In the following sentences of the note the city of Lvov is mentioned twice as a place where Banach worked, there is no remark about Poland. Probably the mistake was pointed out to the editors, because a small change was made in the next edition. The beginning of the corrected note is as follows:,,Banach, Stefan(b. March 30, 1892, Kraków, Austria-Hungary - d. Aug. 31, 1945, Lvov, Ukrainian S.S.R), Soviet mathematician who founded modern functional analysis and..."

The rest of information was not changed. After such information a reader of Encyclopaedia can find out that Banach was born in a mysterious country "Pol.", but he was a Soviet mathematician, because he worked in Lvov, which was, according to the note, a Soviet city. Note that XVth edition of Encyclopaedia Britannica introduces Albert Einstein as "a German-American physicist", and Alfred Tarski: "a Polish-born American mathematician" (after the comparison we guess that Tarski was born in Poland but he became a mathematician in the USA, which is certainly completely false). Euler, who spent most of his life in Russia, is introduced as "a Swiss mathematician and physicist". Of course we are not going to prove here that Banach was Polish - it would be useless to prove the obvious things. Nevertheless, let us recall here some historical events. During the whole 19th century up to 1918 Polish territory was taken by Russia, Austria-Hungary and Germany. The life of people was very hard except from the area taken by Austria-Hungary, which contained also Kraków and Lwów. For instance, lessons at schools and lectures at universities were given in Polish language there. Banach spent his childhood in Kraków, then started studying in the Lwów Technical University but after the beginning of the First World War he came back to Kraków. After the war he did not plan to be a professional mathematician, but was accidentaly "discovered" by Steinhaus in one of Kraków's park. Steinhaus was walking in the park and suddenly heard the words "Lebesgue integral". He was very surprised and started talking to two young men, which were Stefan Banach and Otto Nikodym. Steinhaus realized their mathematical knowledge was large and during the talk communicated them a problem he was just working on. A few days later Banach came to Steinhaus and showed him a solution. Steinhaus recognized Banach's great mathematical talent and arranged a job for him at the Technical University of Lwów. As a result Banach, who never graduated from any university, became a university teacher, very quickly got his Ph. D. and became a full professor. He worked in Lwów, a city which after the war was joined back to Poland. In 1939 Lwów was gained by the Soviet Union, in 1941 by Germany and in 1944 by the Soviet Union again. After the end of the war it turned out that Lwów would be taken by the Soviet Union definitively, so Banach was going to move to Kraków where he was offered a Chair at the Jagiellonian University, but he died on 31st August, 1945. According to this he spent in the Soviet Union about three years. His language, family etc. was Polish, he worked and taught in Poland. There is a story that before the First World War Banach was offered a position in the USA by an eminent mathematician. He asked about the salary and then he was shown a cheque with his name and a number '1' written. "Please, write after this '1' as many '0's as you want" he was told. "Oh, this is too small price for leaving Poland" he answered. Note also that before the Second World War the city of Lwów was never Ukrainian or Soviet. It is important that in Soviet mathematical encyclopedias Banach is introduced as a Polish mathematician. Let us point out here that in these encyclopedias there are other mistakes. In the Soviet biographical dictionary of mathematicians "The Great Mathematicians" there is written that Greczek was a real Banach's surname and that Banach graduated from the Technical University of Lwów. As was mentioned above, "Greczek" was really the surname of Banach's father, but Banach never used this surname and did not have this surname in any document. Also, one of the most characteristical points of Banach's mathematical career was that Banach was self-educated and in fact did not study, in particular he did not graduated from any university. Let us finish with a not widely known story connected with Banach. There is many well known stories about Banach, as he had a very interesting personality. We shall mention here an event which happened many years after Banach's death. During the International Congress of Mathematicians in Warsaw in 1983 some mathematicians (not from Poland) discovered that one of Warsaw's streets is named after Banach. They wanted very much to see this street, so they went there. When they came to the destination they realized that there was a large area without any building. Then they commented: "This is not Banach street, but Banach space". Received: 25th Sept. 1992 Reviewed by: dr Zofia Pawlikowska-Brożek,,Banach, Stefan(b. March 30, 1892, Kraków, Pol. - d. Aug. 31, 1945, Lvov, Ukrainian S.S.R), mathematician who founded modern functional analysis and..."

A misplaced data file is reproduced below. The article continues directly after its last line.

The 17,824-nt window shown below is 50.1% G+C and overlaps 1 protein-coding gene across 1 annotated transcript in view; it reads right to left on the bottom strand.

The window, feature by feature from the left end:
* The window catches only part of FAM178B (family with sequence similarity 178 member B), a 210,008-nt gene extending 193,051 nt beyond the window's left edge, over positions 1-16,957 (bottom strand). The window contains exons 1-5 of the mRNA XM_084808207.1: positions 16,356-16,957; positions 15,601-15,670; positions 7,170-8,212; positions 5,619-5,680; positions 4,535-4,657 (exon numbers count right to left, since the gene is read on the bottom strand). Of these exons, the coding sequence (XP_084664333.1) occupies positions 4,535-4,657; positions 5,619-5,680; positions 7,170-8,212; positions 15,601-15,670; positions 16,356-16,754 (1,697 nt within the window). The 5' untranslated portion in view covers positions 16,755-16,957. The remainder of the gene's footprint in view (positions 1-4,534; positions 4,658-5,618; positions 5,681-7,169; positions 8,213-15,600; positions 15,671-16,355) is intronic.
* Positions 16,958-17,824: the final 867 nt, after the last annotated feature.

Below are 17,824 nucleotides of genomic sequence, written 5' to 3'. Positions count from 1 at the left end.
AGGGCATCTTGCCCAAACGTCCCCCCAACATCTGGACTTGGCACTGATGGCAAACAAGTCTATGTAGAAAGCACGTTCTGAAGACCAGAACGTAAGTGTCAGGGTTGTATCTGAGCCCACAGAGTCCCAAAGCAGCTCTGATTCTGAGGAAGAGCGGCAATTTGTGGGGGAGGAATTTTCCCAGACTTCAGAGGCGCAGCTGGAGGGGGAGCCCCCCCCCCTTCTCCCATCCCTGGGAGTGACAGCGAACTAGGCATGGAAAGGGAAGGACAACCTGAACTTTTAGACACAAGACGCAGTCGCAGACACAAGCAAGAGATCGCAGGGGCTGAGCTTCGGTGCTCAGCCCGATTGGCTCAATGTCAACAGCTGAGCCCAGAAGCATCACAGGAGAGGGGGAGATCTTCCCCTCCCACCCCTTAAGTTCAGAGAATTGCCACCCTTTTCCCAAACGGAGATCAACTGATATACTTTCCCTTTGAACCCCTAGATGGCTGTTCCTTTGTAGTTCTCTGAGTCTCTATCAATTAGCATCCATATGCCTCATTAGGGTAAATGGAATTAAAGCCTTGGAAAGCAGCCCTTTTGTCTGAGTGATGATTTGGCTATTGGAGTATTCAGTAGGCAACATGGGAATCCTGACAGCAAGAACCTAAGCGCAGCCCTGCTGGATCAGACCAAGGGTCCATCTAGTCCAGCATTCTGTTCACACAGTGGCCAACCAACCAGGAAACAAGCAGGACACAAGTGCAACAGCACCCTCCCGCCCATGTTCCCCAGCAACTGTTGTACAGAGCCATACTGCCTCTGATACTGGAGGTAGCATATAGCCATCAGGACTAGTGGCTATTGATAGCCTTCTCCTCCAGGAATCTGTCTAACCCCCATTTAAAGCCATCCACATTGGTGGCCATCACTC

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Emilia Jakimowicz i Adam MiranowiczFile translated from T

On 04 Jan 2012, 18:50.